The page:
Wednesday, March 28, 2007

On Morals Week: The morality of women's health care

Okay, so Morals Week seemed like such a good idea, I figure there's no reason not to adopt it myself. After all, morality is a subject frequently raised in society today but rarely thoroughly discussed. And after all, the College Republicans started it.

We've already looked at two takes on morality from a conservative mindset, but we have to remember that people are always working with morality in mind. Take, for instance, the morality of cutting funding for cancer screening:
For fifteen years, Planned Parenthood of Southwest Missouri clinics in Joplin and Springfield have offered free breast and cervical cancer screenings as part of the state’s “Show Me Healthy Women” program. Now Governor Matt Blunt has announced that he will cut off all program funding to Planned Parenthood and redirect it to other health clinics. “Patients should not have to go to an abortion clinic to access life-saving tests,” Blunt declared. Refusing to fund cancer screening at the clinics, he said, “ensures women may access important preventative care without contributing to abortion providers’ goal of facilitating the destruction of innocent life.”

The punchline? Fewer than one in ten clients go into PP clinics to get abortions, less than 30 percent of the PP clinics in the country even provide abortions, and none of the clinics that lost funding do. What Planned Parenthood provides, far more than abortions, is affordable general, reproductive, and prenatal health care for women who need it and the means and education necessary to prevent unwanted pregnancy.

But the thing to remember is that they're still evil. They treat women, who are inherently sinful, and some of whom have teh sex, which is evil. And it's worth it to punish evil health care providers like Planned Parenthood (Dr. Evil?), even if it means denying women access to cancer prevention and screening that could save their lives. Because when we say "pro-life," we mean "up until you're actually born, at which point you're on your own."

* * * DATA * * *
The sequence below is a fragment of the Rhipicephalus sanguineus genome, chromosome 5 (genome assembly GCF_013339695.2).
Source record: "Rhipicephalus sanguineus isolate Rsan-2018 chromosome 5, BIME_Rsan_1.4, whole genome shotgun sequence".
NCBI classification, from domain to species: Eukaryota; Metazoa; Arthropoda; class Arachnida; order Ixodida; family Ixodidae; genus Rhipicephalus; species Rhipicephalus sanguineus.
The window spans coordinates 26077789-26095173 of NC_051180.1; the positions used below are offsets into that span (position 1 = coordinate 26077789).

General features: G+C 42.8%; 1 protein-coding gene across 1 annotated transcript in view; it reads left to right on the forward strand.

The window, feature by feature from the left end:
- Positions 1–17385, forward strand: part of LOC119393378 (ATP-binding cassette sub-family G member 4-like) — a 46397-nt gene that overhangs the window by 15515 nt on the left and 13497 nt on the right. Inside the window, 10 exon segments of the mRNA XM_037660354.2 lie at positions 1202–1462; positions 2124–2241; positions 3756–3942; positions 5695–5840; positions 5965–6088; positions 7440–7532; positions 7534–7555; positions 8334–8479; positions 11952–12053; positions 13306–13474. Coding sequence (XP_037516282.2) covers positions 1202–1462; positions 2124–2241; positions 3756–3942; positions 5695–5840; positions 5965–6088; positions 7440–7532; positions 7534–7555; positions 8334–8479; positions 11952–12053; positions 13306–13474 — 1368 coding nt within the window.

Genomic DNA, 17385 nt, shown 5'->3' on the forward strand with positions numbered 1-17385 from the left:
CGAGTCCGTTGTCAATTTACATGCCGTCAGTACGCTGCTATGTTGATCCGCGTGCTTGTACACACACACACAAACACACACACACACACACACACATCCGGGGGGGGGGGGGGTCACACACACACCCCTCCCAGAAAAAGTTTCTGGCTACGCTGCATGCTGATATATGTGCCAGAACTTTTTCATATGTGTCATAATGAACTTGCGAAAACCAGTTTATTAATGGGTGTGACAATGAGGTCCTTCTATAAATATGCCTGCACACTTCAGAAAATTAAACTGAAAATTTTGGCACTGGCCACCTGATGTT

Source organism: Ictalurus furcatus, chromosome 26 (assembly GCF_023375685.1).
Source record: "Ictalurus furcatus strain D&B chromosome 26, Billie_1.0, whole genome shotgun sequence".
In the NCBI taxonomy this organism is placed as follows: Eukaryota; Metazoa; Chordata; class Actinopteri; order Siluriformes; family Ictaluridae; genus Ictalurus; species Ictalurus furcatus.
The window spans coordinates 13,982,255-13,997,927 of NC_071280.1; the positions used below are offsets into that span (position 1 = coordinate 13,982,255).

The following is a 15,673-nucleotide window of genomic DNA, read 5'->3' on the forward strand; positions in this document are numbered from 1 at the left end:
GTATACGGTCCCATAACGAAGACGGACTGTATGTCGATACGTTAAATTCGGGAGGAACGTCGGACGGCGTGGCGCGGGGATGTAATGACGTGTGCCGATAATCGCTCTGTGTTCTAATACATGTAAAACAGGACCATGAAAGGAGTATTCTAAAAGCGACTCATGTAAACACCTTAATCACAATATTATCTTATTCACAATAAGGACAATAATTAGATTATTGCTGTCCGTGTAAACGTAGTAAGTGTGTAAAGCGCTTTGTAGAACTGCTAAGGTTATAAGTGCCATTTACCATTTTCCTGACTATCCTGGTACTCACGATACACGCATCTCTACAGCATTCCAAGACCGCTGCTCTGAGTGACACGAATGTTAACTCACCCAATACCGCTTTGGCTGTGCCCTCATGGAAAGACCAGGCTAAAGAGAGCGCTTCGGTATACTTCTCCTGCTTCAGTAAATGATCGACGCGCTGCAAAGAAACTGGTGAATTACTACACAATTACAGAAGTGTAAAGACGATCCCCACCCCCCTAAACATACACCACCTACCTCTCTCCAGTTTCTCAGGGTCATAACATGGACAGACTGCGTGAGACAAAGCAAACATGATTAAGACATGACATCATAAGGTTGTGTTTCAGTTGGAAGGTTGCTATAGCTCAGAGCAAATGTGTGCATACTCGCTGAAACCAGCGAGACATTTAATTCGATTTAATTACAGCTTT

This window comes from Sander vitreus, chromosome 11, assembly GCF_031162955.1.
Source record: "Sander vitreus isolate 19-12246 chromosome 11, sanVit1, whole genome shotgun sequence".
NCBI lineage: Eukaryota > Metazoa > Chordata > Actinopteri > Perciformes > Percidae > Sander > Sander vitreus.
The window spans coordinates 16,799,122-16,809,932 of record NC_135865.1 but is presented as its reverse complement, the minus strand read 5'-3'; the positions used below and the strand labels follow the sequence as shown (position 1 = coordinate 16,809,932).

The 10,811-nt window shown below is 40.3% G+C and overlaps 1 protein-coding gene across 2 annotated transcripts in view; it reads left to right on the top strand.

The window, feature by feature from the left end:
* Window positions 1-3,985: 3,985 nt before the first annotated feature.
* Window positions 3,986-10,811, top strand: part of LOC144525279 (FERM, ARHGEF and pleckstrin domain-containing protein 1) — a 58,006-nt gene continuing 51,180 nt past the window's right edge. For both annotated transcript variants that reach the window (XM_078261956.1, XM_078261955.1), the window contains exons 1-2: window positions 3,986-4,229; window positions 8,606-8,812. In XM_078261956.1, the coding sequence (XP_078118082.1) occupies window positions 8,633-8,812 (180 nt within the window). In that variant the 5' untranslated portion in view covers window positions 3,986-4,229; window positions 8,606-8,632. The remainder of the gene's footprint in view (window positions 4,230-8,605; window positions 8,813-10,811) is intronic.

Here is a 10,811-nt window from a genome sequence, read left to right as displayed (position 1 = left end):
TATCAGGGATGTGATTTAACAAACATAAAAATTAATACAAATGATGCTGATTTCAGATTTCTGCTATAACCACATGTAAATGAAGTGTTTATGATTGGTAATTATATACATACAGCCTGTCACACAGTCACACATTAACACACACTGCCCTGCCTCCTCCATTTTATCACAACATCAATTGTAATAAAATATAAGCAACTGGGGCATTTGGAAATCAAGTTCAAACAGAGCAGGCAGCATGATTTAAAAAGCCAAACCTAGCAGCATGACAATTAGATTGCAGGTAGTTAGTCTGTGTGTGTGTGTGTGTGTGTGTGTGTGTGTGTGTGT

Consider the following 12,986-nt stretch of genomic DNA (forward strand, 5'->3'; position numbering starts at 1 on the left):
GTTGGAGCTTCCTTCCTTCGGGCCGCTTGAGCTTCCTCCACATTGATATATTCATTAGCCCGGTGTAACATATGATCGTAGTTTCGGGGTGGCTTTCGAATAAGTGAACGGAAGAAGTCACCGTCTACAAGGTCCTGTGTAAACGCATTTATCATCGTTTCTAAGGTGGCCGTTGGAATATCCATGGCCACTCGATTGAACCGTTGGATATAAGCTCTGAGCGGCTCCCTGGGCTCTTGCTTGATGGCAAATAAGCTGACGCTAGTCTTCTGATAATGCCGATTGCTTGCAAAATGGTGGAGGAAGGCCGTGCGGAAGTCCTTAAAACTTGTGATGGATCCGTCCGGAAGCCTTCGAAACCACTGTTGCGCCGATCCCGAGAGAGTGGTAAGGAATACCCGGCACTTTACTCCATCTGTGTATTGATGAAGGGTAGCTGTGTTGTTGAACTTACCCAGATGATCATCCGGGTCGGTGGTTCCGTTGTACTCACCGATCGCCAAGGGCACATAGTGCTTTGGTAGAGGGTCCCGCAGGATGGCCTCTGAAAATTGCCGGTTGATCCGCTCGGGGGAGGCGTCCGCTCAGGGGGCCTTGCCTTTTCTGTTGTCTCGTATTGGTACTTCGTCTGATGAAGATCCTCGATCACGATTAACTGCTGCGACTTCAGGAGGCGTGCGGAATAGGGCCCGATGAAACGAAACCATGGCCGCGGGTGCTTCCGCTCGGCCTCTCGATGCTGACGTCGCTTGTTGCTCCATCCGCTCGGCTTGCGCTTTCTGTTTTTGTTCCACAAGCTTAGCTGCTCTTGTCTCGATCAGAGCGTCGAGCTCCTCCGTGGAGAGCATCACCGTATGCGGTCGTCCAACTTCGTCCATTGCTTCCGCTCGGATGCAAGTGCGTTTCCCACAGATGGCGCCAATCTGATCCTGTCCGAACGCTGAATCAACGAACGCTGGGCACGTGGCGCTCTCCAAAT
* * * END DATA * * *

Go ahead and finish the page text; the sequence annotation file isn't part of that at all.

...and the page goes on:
We can also examine the morality of denying pregnant teens prenatal care:
Pregnant girls should get adult permission before they get medical checkups for their unborn babies, the state House decided as representatives defeated a proposal to allow teenagers to seek confidential prenatal care.

North Dakota law now requires a doctor to have permission from a parent or guardian to treat pregnant girls who are younger than 18.

The rejected measure would have allowed pregnant girls to see a doctor privately, although it required health care providers to try to coax their patients to tell their parents about a pregnancy.

Now, as an unpregnant non-teen, I'm just throwing things out here, but wouldn't a teen who had a good relationship with her parents be likely to share her pregnancy with them anyway? And if a girl didn't have that good relationship with her parents, such that she was afraid of sharing her condition, might she have some compelling reason not to? And even if her reason isn't, by arbitrary standards, compelling, is withholding medical care really in the best interest of the teen or her fetus? "Sorry, kid, you really should have had an ultrasound and a whole bunch of vitamins by now, but since you think that your parents'll make you get an abortion if they find out, you're on your own. Good luck with that. Hope the kid comes out healthy." Way moral. Like, totally moral.

Man, it's going to be a long Week.

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